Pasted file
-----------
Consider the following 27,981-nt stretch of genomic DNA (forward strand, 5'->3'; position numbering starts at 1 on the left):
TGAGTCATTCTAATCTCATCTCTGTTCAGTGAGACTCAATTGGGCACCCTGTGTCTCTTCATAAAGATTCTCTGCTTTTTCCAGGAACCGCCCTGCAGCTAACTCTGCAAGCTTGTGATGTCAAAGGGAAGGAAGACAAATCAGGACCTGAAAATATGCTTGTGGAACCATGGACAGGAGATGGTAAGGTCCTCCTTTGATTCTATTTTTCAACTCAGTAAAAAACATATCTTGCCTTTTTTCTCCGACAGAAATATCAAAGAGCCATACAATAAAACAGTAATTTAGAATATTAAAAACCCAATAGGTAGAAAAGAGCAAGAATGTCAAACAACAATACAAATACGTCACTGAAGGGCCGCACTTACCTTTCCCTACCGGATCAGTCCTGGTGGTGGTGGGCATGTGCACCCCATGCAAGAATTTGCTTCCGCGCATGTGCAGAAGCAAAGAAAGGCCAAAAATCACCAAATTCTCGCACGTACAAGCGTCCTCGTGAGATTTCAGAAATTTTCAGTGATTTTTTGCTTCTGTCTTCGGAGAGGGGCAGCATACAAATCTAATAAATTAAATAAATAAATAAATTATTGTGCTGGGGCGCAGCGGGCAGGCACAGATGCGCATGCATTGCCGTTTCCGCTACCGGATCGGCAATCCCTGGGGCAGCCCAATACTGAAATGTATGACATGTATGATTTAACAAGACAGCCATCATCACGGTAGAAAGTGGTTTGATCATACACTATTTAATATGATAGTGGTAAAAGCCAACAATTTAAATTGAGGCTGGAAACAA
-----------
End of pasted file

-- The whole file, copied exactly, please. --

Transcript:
Consider the following 27,981-nt stretch of genomic DNA (forward strand, 5'->3'; position numbering starts at 1 on the left):
TGAGTCATTCTAATCTCATCTCTGTTCAGTGAGACTCAATTGGGCACCCTGTGTCTCTTCATAAAGATTCTCTGCTTTTTCCAGGAACCGCCCTGCAGCTAACTCTGCAAGCTTGTGATGTCAAAGGGAAGGAAGACAAATCAGGACCTGAAAATATGCTTGTGGAACCATGGACAGGAGATGGTAAGGTCCTCCTTTGATTCTATTTTTCAACTCAGTAAAAAACATATCTTGCCTTTTTTCTCCGACAGAAATATCAAAGAGCCATACAATAAAACAGTAATTTAGAATATTAAAAACCCAATAGGTAGAAAAGAGCAAGAATGTCAAACAACAATACAAATACGTCACTGAAGGGCCGCACTTACCTTTCCCTACCGGATCAGTCCTGGTGGTGGTGGGCATGTGCACCCCATGCAAGAATTTGCTTCCGCGCATGTGCAGAAGCAAAGAAAGGCCAAAAATCACCAAATTCTCGCACGTACAAGCGTCCTCGTGAGATTTCAGAAATTTTCAGTGATTTTTTGCTTCTGTCTTCGGAGAGGGGCAGCATACAAATCTAATAAATTAAATAAATAAATAAATTATTGTGCTGGGGCGCAGCGGGCAGGCACAGATGCGCATGCATTGCCGTTTCCGCTACCGGATCGGCAATCCCTGGGGCAGCCCAATACTGAAATGTATGACATGTATGATTTAACAAGACAGCCATCATCACGGTAGAAAGTGGTTTGATCATACACTATTTAATATGATAGTGGTAAAAGCCAACAATTTAAATTGAGGCTGGAAACAA